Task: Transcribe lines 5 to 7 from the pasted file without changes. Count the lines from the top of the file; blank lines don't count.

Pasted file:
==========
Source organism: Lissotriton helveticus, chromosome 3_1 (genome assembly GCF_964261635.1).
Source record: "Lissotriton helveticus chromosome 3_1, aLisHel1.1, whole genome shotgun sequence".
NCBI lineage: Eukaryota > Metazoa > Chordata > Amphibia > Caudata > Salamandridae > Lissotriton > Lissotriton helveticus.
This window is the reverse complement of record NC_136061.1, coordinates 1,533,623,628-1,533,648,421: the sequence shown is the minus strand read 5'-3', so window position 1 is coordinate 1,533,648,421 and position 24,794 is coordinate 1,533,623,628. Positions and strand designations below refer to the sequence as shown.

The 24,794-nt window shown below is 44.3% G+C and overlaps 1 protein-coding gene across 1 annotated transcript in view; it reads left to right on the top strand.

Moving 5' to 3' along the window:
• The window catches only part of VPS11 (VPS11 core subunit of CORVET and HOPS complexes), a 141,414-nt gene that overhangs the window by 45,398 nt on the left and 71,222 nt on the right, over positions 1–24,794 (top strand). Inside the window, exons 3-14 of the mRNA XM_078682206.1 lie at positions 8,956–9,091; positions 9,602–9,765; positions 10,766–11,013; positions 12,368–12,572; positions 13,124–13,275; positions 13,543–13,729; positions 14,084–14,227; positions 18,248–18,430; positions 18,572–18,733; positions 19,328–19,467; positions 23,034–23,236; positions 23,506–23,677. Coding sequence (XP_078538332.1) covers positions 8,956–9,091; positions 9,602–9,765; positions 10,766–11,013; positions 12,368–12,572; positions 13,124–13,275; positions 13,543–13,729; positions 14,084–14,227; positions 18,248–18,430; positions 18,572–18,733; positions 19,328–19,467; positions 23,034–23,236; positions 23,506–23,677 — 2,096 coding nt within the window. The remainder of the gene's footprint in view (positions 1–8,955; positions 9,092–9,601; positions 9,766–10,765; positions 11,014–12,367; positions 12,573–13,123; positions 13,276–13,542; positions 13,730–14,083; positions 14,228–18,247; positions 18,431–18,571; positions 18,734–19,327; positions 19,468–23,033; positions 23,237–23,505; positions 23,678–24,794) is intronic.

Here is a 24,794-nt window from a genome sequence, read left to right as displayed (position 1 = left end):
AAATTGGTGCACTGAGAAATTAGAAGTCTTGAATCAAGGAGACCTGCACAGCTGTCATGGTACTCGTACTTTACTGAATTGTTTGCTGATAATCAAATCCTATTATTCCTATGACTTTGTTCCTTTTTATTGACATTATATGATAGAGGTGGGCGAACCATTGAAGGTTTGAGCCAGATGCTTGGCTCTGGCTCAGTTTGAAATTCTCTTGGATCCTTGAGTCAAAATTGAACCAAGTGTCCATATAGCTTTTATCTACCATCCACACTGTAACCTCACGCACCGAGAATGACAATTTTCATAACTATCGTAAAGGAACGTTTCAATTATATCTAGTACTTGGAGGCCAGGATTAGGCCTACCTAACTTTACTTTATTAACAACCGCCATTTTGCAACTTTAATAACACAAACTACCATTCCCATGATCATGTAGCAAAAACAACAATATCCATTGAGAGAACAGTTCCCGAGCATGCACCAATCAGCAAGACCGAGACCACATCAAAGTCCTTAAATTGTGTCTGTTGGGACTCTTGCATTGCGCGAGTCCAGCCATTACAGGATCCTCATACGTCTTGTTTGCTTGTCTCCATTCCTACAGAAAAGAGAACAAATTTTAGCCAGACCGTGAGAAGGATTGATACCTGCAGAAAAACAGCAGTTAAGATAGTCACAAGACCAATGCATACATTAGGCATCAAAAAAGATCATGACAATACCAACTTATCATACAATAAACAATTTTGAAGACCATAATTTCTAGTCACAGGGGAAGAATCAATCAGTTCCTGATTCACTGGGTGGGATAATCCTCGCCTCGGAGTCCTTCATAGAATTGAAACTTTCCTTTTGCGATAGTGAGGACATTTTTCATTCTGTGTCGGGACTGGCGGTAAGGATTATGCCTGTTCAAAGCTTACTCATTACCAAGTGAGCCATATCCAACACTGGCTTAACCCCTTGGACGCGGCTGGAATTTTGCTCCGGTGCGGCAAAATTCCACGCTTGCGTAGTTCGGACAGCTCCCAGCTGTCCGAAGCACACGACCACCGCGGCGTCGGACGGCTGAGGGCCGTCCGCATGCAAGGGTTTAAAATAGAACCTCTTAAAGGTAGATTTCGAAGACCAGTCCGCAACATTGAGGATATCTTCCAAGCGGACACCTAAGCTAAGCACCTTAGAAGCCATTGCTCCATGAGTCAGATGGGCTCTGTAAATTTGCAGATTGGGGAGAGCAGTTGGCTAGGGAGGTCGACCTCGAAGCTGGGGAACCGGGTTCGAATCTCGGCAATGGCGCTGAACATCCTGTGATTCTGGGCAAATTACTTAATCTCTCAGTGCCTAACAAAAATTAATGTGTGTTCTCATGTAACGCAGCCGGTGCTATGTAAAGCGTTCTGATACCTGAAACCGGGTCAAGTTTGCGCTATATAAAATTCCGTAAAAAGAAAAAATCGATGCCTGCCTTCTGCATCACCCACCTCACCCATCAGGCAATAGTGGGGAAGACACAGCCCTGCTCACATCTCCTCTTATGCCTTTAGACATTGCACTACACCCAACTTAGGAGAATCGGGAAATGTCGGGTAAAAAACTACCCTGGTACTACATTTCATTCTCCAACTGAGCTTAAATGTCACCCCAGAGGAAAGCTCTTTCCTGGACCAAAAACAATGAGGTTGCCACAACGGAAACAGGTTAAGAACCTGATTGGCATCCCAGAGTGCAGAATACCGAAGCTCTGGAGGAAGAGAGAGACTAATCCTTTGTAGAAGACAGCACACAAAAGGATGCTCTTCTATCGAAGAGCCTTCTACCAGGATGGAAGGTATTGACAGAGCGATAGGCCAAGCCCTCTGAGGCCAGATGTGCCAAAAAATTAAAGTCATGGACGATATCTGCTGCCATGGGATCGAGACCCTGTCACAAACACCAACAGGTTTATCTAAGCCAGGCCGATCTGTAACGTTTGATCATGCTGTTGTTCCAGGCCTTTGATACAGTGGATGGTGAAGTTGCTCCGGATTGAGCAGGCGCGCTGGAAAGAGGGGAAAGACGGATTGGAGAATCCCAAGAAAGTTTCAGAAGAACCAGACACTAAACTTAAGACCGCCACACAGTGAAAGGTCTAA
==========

The 24,794-nt window shown below is 44.3% G+C and overlaps 1 protein-coding gene across 1 annotated transcript in view; it reads left to right on the top strand.

Moving 5' to 3' along the window:
• The window catches only part of VPS11 (VPS11 core subunit of CORVET and HOPS complexes), a 141,414-nt gene that overhangs the window by 45,398 nt on the left and 71,222 nt on the right, over positions 1–24,794 (top strand). Inside the window, exons 3-14 of the mRNA XM_078682206.1 lie at positions 8,956–9,091; positions 9,602–9,765; positions 10,766–11,013; positions 12,368–12,572; positions 13,124–13,275; positions 13,543–13,729; positions 14,084–14,227; positions 18,248–18,430; positions 18,572–18,733; positions 19,328–19,467; positions 23,034–23,236; positions 23,506–23,677. Coding sequence (XP_078538332.1) covers positions 8,956–9,091; positions 9,602–9,765; positions 10,766–11,013; positions 12,368–12,572; positions 13,124–13,275; positions 13,543–13,729; positions 14,084–14,227; positions 18,248–18,430; positions 18,572–18,733; positions 19,328–19,467; positions 23,034–23,236; positions 23,506–23,677 — 2,096 coding nt within the window. The remainder of the gene's footprint in view (positions 1–8,955; positions 9,092–9,601; positions 9,766–10,765; positions 11,014–12,367; positions 12,573–13,123; positions 13,276–13,542; positions 13,730–14,083; positions 14,228–18,247; positions 18,431–18,571; positions 18,734–19,327; positions 19,468–23,033; positions 23,237–23,505; positions 23,678–24,794) is intronic.